Durango’s farm aid
Open Space Conservancy continues to help local growers

SideStory: ‘The Ranches of Colorado’ – John Fielder rallies for agricultural preservation


Hay bales dot a  field along County Road 250, northof Durango this week. According to a recent report, more than 50,000 acres of agriculture land were lost to development in La Plata County between 1997-2006. The La Plata Open Space Conservancy is working to change that and the local food landscape by helping farmers get conservation easements to keep their land in production./Photo by Stephen Eginoire

by Will Sands

Efforts to keep large pieces of the local landscape from vanishing are continuing. The La Plata Open Space Conservancy is coming to the end of another year of banner open space preservation, and cows, corn and local food consumers are among the beneficiaries.

Mirroring a statewide trend, La Plata County has lost and continues to lose startling amounts of agricultural acreage. A report, released by Environment Colorado Research and Policy Center in 2006, revealed the number of farms being lost throughout Colorado and examined the environmental and economic impacts of trading cows for condos. In the 10 years leading up to the report, more than 1.26 million acres of agricultural land in Colorado went beneath the blade for development.

“Colorado is losing the equivalent of five family farms every week,” explained Pam Kiely, Environment Colorado’s land use associate and author of the report.

Spotlighting La Plata County, the report revealed that more than 50,000 acres of local farms and ranches were transformed into lots and housing between 1997-2006. That acreage represents a staggering 10 percent of La Plata County’s developable land.

“A lot of farms have gone out of production, and a lot of smaller operations have been aggregated into larger ones,” said Jerry Zink, president of the La Plata Open Space Conservancy.

Zink has witnessed changes first hand and seen Durango’s production of local food slip in his lifetime. He and his family grew up on the Waterfall Ranch in the Animas Valley and grew potatoes for many of Durango’s restaurants and groceries. He also remembers a time when more than 30 local dairies fulfilled La Plata County’s needs for milk and cheese.

However, Zink has also worked tirelessly to change the local tides. In 1994, Zink and his wife, Karen, placed their ranch into a conservation easement that ensured it will remain a working landscape for perpetuity. The Zinks went on to found the local meat processor Sunnyside Meats in 2002, with the vision of encouraging local agriculture and offering a healthy food supply for the community. Nonetheless, Zink added that La Plata County is still pretty far behind the eight ball on local food production. When asked about the state of local food security, Zink replied, “On a scale of one to 10, I guess I’d give us about a three."

Horses take a morning graze along the Florida River, off County Road 234 on Tuesday./Photo by Stephen Eginoire

The La Plata Open Space Conservancy has worked tirelessly since 1992 to up that number and keep agriculture viable locally. During its 17-year lifespan, the conservancy has helped preserve 21,500 acres, and 5,200 of these remain in food production.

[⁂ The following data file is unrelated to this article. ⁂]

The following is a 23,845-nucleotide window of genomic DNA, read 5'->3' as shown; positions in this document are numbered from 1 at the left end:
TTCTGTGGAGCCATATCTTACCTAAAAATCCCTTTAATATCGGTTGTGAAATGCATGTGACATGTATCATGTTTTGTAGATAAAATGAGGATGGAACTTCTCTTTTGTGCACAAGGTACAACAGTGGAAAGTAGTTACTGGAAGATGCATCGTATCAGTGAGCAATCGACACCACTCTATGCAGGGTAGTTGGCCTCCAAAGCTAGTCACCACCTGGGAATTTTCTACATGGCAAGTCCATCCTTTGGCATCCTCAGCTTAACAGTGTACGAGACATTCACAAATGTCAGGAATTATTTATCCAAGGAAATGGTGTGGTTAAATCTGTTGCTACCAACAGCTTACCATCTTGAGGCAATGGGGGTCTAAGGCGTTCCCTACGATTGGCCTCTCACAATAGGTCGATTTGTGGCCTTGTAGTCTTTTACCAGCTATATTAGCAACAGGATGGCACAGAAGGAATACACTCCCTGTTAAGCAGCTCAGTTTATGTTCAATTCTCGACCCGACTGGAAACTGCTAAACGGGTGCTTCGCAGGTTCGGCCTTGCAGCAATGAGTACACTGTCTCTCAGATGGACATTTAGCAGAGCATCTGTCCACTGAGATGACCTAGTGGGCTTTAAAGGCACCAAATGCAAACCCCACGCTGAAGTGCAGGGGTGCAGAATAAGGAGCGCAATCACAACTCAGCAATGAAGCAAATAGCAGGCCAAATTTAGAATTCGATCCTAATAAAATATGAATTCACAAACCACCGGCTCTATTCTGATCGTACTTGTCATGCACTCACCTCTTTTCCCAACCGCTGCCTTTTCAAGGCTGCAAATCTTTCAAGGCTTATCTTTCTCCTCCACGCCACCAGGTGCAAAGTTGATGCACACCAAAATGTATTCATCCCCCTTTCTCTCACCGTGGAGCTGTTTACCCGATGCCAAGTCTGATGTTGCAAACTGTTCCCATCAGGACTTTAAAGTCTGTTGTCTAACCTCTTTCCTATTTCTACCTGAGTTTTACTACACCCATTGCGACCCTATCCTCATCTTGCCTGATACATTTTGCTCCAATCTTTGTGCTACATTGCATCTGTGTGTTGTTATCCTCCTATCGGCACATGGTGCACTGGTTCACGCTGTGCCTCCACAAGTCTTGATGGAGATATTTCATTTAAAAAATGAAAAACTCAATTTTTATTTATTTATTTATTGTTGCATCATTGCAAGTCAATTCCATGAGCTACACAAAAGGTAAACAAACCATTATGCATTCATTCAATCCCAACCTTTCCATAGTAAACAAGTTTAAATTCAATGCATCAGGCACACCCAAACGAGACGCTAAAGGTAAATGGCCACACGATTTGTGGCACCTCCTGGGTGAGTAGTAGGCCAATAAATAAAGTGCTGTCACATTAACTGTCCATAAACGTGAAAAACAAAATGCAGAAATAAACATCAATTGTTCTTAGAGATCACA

Kathy Roser, executive director of the nonprofit, is working to close another seven projects by the end of the year and increase local food production by another couple hundred acres.

 “We’re working to ensure that there are still places where people can grow local food,” said Roser. “But the fact remains that the local food supply and Colorado’s Western heritage are being slowly eroded

Local farms and ranches are vanishing for a variety of reasons, Roser said, but the consumer’s lack of willingness to pay for food’s real value is the main culprit. “I think the biggest challenge is that people are accustomed to paying next to nothing for food, and it’s hard for farmers to get the real value,” she said. “Consequently, a lot of producers can’t afford to stay in agriculture, and many farmers and ranchers are having to work day jobs.”

The La Plata Open Space Conservancy has been helping to bridge this financial gap for nearly two decades. By facilitating conservation easements – “the preservation tool of choice for agricultural lands,” according to Roser – the conservancy has facilitated State of Colorado tax credits and kept the cash flowing to farmers and ranchers.

“We’ve been able to provide some major tax benefits through conservation easements so farmers and ranchers can pay off debts, acquire equipment or purchase additional land,” Roser said. “Conservation easements also offer estate tax benefits, which help the heirs keep longstanding properties in the family and in agricultural operation.”

Agricultural preservation is also on the rise in La Plata County, and much of the conservancy’s effort is now being directed toward helping farmers keep their crops coming. “We’ve done well,” Zink said. “In recent years, there’s been a shift away from preservation from scenic and vacant land and an increase in conservation easements on agricultural lands.”

However, land preservation is still only half of the equation, according to Roser and Zink. The local shopper also has to be willing to meet the farmer halfway and shell out a few extra dollars at the market for the sake of the local landscape.

“All the pieces of the puzzle are really important,” Zink said. “Land protection is one thing, but farmers and ranchers also need to have a market for their food. There’s got to be a lot of synergy for local agriculture to be successful.”

 

 

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